Endgames Case Report

Life threatening lactic acidosis

BMJ 2010; 340 doi: http://dx.doi.org/10.1136/bmj.c857 (Published 25 March 2010) Cite this as: BMJ 2010;340:c857
  1. M Lemyze, specialist registrar in critical care medicine1,
  2. J F Baudry, specialist registrar in critical care medicine2,
  3. F Collet, specialist registrar in critical care medicine2,
  4. N Guinard, specialist registrar in critical care medicine2
  1. 1Department of Critical Care Medicine, Schaffner Hospital, 62300 Lens, France
  2. 2Department of Critical Care Medicine, Broussais Hospital, 35400 Saint Malo, France
  1. Correspondence to: M Lemyze malcolmlemyze{at}yahoo.fr

    An 83 year old woman with diabetes presented to the emergency department with progressive shortness of breath and a two week history of diarrhoea. Her drugs included aspirin, 75 mg four times a day; a combination of irbesartan with hydrochlorothiazide, 300/25 mg four times a day; and metformin, 1000 mg three times a day. She had no previously known renal insufficiency, but on arrival she was oliguric, disoriented, and confused.

    Her respiratory rate was 32 breaths/min, blood pressure was 76/46 mm Hg, heart rate was 125 beats/min, and rectal temperature reached 36.8°C. She had cool and clammy extremities and a persistent skinfold—additional evidence of severe dehydration. Arterial blood gases showed a profound lactic acidosis, with pH 6.72, partial pressure of carbon dioxide (PCO2) 14 mm Hg, partial pressure of oxygen (PO2) 106 mm Hg, bicarbonate 12 mmol/l, and a high lactate concentration of 17.4 mmol/l. Laboratory results showed a normal blood glucose concentration of 9 mmol/l, a serum urea of 22 mmol/l, a serum creatinine of 779 μmol/l, an increased serum potassium concentration of 6.8 mmol/l, and a decreased prothrombin activity of 43% (prothrombin time of 21 seconds). Chest and abdominal examination, chest radiography, urine dipstick, plasma C reactive protein (<5 mg/l), and procalcitonin (<0.5 μg/l) concentrations showed no evidence of an infection.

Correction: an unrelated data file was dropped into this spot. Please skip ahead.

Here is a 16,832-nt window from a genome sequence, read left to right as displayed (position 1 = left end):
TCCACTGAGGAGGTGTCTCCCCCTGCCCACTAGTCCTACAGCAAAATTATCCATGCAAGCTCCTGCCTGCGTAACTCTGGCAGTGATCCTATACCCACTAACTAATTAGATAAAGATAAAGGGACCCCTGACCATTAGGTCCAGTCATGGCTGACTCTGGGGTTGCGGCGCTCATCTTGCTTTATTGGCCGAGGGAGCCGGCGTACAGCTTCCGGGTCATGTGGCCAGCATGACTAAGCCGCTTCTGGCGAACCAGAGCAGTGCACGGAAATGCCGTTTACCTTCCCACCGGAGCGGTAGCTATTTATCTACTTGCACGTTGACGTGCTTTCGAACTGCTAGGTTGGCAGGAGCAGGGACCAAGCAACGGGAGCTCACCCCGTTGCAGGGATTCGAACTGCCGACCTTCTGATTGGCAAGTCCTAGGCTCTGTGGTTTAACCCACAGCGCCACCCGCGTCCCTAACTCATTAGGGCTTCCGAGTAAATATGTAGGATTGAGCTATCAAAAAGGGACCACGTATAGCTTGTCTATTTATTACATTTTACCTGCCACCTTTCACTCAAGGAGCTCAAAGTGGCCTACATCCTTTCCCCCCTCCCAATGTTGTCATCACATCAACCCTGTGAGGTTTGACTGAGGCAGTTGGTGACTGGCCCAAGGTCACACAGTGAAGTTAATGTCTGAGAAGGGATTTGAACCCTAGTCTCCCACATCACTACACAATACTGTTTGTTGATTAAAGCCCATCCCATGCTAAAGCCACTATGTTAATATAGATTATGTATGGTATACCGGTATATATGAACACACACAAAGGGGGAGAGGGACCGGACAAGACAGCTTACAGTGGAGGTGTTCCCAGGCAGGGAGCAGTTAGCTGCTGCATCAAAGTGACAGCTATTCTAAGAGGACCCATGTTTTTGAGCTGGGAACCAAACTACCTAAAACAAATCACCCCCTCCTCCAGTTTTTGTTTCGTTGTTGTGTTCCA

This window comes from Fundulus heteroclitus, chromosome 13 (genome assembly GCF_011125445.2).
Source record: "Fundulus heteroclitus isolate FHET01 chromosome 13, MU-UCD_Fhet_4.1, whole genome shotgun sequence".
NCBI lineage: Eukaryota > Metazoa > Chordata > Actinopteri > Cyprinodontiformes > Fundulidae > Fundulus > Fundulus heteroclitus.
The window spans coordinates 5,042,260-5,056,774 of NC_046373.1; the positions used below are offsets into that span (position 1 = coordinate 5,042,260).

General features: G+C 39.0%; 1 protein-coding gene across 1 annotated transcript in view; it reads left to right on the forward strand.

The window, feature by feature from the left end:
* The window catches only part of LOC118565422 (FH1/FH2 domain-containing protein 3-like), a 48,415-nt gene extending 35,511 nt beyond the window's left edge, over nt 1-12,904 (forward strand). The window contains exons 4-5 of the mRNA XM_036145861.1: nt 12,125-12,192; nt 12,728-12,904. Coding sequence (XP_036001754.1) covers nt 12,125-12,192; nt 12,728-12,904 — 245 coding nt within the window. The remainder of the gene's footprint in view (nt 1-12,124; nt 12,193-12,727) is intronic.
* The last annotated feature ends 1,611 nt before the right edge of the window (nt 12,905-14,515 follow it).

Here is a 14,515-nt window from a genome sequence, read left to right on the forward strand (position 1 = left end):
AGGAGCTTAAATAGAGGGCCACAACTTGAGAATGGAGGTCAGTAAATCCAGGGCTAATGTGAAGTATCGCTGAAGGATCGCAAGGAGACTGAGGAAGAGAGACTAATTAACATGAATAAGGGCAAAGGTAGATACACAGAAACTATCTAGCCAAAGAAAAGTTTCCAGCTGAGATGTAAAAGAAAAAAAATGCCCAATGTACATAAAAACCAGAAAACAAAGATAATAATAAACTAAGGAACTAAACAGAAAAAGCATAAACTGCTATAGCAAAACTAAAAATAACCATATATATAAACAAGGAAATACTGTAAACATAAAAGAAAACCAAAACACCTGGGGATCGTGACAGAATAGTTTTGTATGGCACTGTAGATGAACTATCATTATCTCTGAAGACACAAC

Questions

    • 1 What are the differential diagnoses in severe lactic acidosis?

    • 2 What is the most likely diagnosis?

    • 3 What is the prognosis of this acute critical illness?

    • 4 How should this patient be managed?

    Answers

    1 What are the differential diagnoses in severe lactic acidosis?

    Short answer

    In the differential diagnosis of severe lactic acidosis, poor tissue perfusion and oxygenation are the main considerations, and these occur in septic shock, acute heart failure, unrecognised bowel ischaemia, and acute liver failure. Some drugs can also cause life threatening lactic acidosis, especially metformin and nucleoside reverse transcriptase inhibitors.

    Long answer

    As originally …

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